Biden's Taiwan policy unlikely to be one of ‘strategic clarity’

By Wang Shushen Source: Global Times Published: 2020/11/25 16:18:40

Biden Photo: AFP

After the establishment of diplomatic relations between China and the US in 1979, US administrations have pursued a policy of "strategic ambiguity" over whether to use military force to assist the defense of Taiwan. The US opposes a reunification by force. But it is also unwilling to state clearly the circumstances of defending Taiwan. The US uses a policy of "strategic ambiguity" to form a "dual deterrence" method for managing its interests in the Straits. This policy aims to deter the mainland from resorting to force against Taiwan and simultaneously make Taiwan authorities hold off from rashly declaring "independence." The US has long adopted "strategic ambiguity" to avoid being involved in conflicts and wars across the Taiwan Straits.

Since taking office in 2017, Trump has regarded China as the US' strategic competitor and fully used the Taiwan card to suppress the mainland. At the military level, the Trump administration has strengthened Taiwan's military position as a first island chain hub, supported Tsai Ing-wen authorities in "resisting reunification by force," and assisted Taiwan to develop "asymmetrical warfare" capabilities against the mainland. To this end, the Trump administration has frequently sold more offensive weapons and equipment to Taiwan and has continuously sent military aircraft and warships to patrol and cruise around the island and Straits. 

The Trump administration's policy changes toward Taiwan have seriously challenged the political foundation of China-US relations and the one-China principle, triggering discussions in the US academic circle about whether the US would abandon the policy of "strategic ambiguity." Richard Hass, president of the Council on Foreign Relations, believes that the US needs to adopt "strategic clarity," offering "unambiguous support" to Taiwan. However, many scholars in the US oppose the policy of "strategic clarity." Michael Swaine, a senior researcher at the Carnegie Endowment for international Peace, believes that the US should not provide a blank check security guarantee to the island.  

Biden will likely keep the status quo of the old policies. First, the policy of "strategic ambiguity" was formed by the US in its long-term handling of complex affairs across the Taiwan Straits. With the intensification of the strategic competition between China and the US, there will be both a competitive side and conflict risk mitigation mechanism in US policy. One of the Biden administration's strategic goals will be avoiding involvement in a real military conflict and war against China in the Taiwan Straits, while simultaneously increasing involvement in cross-Straits affairs to delay its reunification process.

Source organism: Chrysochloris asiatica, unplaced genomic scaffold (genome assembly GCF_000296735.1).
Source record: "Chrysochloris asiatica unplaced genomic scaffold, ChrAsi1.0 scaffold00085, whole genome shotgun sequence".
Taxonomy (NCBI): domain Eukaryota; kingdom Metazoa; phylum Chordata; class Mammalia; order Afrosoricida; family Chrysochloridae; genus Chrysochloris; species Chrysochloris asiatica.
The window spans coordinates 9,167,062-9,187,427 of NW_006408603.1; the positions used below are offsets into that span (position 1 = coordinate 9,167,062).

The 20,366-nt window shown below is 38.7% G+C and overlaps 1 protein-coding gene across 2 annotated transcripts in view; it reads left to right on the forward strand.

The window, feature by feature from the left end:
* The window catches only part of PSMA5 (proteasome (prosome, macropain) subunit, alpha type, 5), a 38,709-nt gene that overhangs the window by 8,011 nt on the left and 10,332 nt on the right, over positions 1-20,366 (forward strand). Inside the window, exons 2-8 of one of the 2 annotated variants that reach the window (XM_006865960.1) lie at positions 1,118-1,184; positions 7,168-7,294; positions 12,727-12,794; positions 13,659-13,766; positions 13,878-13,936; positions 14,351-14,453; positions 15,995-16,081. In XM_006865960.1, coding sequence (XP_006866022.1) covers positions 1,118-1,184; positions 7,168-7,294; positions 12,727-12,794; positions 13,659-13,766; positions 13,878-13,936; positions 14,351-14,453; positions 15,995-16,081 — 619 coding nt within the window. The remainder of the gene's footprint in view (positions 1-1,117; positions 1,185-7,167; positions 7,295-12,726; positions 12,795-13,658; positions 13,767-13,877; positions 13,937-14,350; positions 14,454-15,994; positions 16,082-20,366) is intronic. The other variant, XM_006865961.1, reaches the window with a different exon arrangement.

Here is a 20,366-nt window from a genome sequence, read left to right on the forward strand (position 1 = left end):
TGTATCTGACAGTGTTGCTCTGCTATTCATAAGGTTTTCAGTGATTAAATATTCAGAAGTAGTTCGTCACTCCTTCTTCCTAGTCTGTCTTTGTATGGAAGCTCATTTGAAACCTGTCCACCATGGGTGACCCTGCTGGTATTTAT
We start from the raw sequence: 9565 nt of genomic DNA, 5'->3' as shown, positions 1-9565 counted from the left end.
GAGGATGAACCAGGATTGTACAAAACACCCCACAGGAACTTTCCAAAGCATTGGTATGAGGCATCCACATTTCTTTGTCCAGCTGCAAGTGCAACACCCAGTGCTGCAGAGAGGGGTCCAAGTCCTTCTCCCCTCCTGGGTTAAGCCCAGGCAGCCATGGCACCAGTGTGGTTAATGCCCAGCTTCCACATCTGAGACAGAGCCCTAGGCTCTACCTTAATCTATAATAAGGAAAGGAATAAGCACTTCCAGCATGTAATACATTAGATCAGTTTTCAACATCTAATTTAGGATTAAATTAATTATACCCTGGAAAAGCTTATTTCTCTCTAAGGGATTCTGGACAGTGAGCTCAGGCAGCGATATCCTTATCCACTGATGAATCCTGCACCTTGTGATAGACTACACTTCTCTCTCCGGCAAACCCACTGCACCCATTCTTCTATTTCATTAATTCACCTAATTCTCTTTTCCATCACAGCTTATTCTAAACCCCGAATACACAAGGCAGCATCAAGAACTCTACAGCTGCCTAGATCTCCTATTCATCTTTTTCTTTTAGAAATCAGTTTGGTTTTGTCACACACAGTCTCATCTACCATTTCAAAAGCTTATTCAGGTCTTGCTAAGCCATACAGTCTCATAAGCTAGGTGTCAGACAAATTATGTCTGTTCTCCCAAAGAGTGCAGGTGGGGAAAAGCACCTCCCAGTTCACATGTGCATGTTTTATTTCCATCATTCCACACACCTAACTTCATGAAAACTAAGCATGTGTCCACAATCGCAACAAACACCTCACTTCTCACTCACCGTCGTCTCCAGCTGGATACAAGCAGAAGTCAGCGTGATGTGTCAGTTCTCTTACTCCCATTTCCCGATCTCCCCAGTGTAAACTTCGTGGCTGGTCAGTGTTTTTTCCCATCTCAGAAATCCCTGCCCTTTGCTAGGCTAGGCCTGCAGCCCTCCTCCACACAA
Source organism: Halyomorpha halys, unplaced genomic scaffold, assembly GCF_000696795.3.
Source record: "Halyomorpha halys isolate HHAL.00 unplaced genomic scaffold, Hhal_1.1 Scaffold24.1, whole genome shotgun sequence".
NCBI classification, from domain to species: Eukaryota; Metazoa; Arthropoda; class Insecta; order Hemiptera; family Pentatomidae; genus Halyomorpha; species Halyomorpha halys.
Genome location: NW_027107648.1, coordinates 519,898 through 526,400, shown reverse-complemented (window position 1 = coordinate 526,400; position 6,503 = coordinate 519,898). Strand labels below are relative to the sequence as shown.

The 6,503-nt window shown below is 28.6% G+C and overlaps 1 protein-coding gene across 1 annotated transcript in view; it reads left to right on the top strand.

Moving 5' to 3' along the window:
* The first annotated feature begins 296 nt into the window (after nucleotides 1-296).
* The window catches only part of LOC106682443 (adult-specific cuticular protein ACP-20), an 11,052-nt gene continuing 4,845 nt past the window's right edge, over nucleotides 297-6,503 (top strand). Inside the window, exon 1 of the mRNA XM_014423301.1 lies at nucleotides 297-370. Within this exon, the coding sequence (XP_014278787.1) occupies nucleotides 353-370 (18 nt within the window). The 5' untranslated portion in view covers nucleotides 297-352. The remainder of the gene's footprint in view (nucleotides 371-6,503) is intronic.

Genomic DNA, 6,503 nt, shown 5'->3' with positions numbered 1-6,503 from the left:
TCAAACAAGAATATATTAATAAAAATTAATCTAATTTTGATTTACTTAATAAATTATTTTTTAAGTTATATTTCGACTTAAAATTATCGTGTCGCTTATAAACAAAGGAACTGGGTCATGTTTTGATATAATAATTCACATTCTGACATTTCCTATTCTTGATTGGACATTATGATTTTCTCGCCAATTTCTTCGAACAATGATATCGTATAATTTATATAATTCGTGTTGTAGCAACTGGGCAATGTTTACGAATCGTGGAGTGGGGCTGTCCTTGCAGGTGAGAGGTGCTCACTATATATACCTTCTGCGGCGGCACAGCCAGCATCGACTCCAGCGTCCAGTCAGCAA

Judging from its policy orientation, Biden's team does not approve of the Trump administration's approach of frequently irritating China with high profile stunts that use Taiwan as a strategic chess piece. It prefers to maintain a relatively balanced situation across the Taiwan Straits. If the Biden administration moves from the policy of "strategic ambiguity" to "strategic clarity" and unilaterally expresses its clear assistance in defending Taiwan, it will undoubtedly create major tensions and turbulence across the Taiwan Straits. This will hinder the US from playing an "offshore balancing" act.

Second, the policy of "strategic clarity" requires the US to have the military capability to fully assist in the defense of Taiwan, which is far from the assessment of the US strategic circle. In recent years, the US security circle has paid more attention to the impact of the continuous growth of China's military power and how this will influence the US' involvement in a war across the Taiwan Straits. Most analysts believe that once a military conflict breaks out in the Taiwan Straits, it's difficult for the US to intervene and win the battle in a timely and effective manner. Therefore, a policy of "strategic clarity" will not deter China.

Third, a policy of "strategic clarity" will reduce the constraints on Taiwan's move toward seeking independence through promoting constitutional amendment and referendum. An important consideration for the US' insistence on "strategic ambiguity" is to avoid sending signals to Taiwan that the US will defend it unconditionally. To a certain extent, it restrains the "secessionist forces" in Taiwan from promoting separatist activities. This is done in order to prevent the US from becoming involved in a conflict or war against China. That will not change during the Biden administration.

The author is deputy director of Institute of Taiwan Studies of the Chinese Academy of Social Sciences.

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